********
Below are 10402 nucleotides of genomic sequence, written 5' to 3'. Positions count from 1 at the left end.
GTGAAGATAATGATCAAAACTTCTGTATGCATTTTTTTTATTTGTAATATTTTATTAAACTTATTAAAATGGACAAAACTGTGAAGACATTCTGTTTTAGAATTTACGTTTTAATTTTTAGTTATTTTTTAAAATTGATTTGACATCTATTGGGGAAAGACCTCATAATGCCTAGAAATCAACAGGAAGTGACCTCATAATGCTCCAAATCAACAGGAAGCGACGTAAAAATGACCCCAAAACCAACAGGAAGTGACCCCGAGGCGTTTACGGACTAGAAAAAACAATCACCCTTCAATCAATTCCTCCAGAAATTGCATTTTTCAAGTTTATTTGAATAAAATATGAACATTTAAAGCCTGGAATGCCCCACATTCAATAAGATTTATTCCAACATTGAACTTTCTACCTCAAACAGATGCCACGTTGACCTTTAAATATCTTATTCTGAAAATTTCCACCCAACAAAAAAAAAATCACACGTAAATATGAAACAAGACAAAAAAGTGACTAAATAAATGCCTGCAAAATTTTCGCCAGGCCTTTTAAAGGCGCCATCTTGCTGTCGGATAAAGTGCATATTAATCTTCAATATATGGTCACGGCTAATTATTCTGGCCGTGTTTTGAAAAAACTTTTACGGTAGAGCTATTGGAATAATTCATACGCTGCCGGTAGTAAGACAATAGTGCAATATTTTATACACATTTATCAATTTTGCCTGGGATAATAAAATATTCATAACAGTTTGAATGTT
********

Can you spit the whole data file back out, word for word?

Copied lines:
Below are 10402 nucleotides of genomic sequence, written 5' to 3'. Positions count from 1 at the left end.
GTGAAGATAATGATCAAAACTTCTGTATGCATTTTTTTTATTTGTAATATTTTATTAAACTTATTAAAATGGACAAAACTGTGAAGACATTCTGTTTTAGAATTTACGTTTTAATTTTTAGTTATTTTTTAAAATTGATTTGACATCTATTGGGGAAAGACCTCATAATGCCTAGAAATCAACAGGAAGTGACCTCATAATGCTCCAAATCAACAGGAAGCGACGTAAAAATGACCCCAAAACCAACAGGAAGTGACCCCGAGGCGTTTACGGACTAGAAAAAACAATCACCCTTCAATCAATTCCTCCAGAAATTGCATTTTTCAAGTTTATTTGAATAAAATATGAACATTTAAAGCCTGGAATGCCCCACATTCAATAAGATTTATTCCAACATTGAACTTTCTACCTCAAACAGATGCCACGTTGACCTTTAAATATCTTATTCTGAAAATTTCCACCCAACAAAAAAAAAATCACACGTAAATATGAAACAAGACAAAAAAGTGACTAAATAAATGCCTGCAAAATTTTCGCCAGGCCTTTTAAAGGCGCCATCTTGCTGTCGGATAAAGTGCATATTAATCTTCAATATATGGTCACGGCTAATTATTCTGGCCGTGTTTTGAAAAAACTTTTACGGTAGAGCTATTGGAATAATTCATACGCTGCCGGTAGTAAGACAATAGTGCAATATTTTATACACATTTATCAATTTTGCCTGGGATAATAAAATATTCATAACAGTTTGAATGTT